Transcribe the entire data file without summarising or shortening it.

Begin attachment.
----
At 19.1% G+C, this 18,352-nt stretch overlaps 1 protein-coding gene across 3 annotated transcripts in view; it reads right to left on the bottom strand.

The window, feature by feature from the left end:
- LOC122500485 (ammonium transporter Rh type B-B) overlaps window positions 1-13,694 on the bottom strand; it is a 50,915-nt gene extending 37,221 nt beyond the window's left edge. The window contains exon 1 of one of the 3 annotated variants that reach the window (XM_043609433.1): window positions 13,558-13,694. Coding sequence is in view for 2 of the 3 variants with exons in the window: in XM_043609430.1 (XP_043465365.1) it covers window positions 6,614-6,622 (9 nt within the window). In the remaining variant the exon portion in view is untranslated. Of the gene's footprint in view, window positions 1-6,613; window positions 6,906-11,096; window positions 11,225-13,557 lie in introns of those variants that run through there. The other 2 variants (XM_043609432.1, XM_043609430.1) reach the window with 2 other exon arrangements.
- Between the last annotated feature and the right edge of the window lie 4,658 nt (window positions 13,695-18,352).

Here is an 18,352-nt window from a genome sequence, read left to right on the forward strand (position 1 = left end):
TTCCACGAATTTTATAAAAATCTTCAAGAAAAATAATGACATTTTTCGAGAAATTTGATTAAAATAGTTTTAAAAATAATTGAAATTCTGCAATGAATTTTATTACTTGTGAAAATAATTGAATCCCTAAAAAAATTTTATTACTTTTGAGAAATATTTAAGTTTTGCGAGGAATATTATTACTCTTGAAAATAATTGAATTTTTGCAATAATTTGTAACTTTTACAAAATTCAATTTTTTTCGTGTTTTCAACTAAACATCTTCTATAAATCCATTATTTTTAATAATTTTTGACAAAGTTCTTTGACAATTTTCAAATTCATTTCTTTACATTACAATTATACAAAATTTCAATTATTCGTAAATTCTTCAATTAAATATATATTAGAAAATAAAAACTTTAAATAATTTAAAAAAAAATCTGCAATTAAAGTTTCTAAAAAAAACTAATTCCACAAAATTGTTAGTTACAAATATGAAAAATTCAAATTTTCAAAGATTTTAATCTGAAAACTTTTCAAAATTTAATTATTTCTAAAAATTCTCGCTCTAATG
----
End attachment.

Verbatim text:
At 19.1% G+C, this 18,352-nt stretch overlaps 1 protein-coding gene across 3 annotated transcripts in view; it reads right to left on the bottom strand.

The window, feature by feature from the left end:
- LOC122500485 (ammonium transporter Rh type B-B) overlaps window positions 1-13,694 on the bottom strand; it is a 50,915-nt gene extending 37,221 nt beyond the window's left edge. The window contains exon 1 of one of the 3 annotated variants that reach the window (XM_043609433.1): window positions 13,558-13,694. Coding sequence is in view for 2 of the 3 variants with exons in the window: in XM_043609430.1 (XP_043465365.1) it covers window positions 6,614-6,622 (9 nt within the window). In the remaining variant the exon portion in view is untranslated. Of the gene's footprint in view, window positions 1-6,613; window positions 6,906-11,096; window positions 11,225-13,557 lie in introns of those variants that run through there. The other 2 variants (XM_043609432.1, XM_043609430.1) reach the window with 2 other exon arrangements.
- Between the last annotated feature and the right edge of the window lie 4,658 nt (window positions 13,695-18,352).

Here is an 18,352-nt window from a genome sequence, read left to right on the forward strand (position 1 = left end):
TTCCACGAATTTTATAAAAATCTTCAAGAAAAATAATGACATTTTTCGAGAAATTTGATTAAAATAGTTTTAAAAATAATTGAAATTCTGCAATGAATTTTATTACTTGTGAAAATAATTGAATCCCTAAAAAAATTTTATTACTTTTGAGAAATATTTAAGTTTTGCGAGGAATATTATTACTCTTGAAAATAATTGAATTTTTGCAATAATTTGTAACTTTTACAAAATTCAATTTTTTTCGTGTTTTCAACTAAACATCTTCTATAAATCCATTATTTTTAATAATTTTTGACAAAGTTCTTTGACAATTTTCAAATTCATTTCTTTACATTACAATTATACAAAATTTCAATTATTCGTAAATTCTTCAATTAAATATATATTAGAAAATAAAAACTTTAAATAATTTAAAAAAAAATCTGCAATTAAAGTTTCTAAAAAAAACTAATTCCACAAAATTGTTAGTTACAAATATGAAAAATTCAAATTTTCAAAGATTTTAATCTGAAAACTTTTCAAAATTTAATTATTTCTAAAAATTCTCGCTCTAATG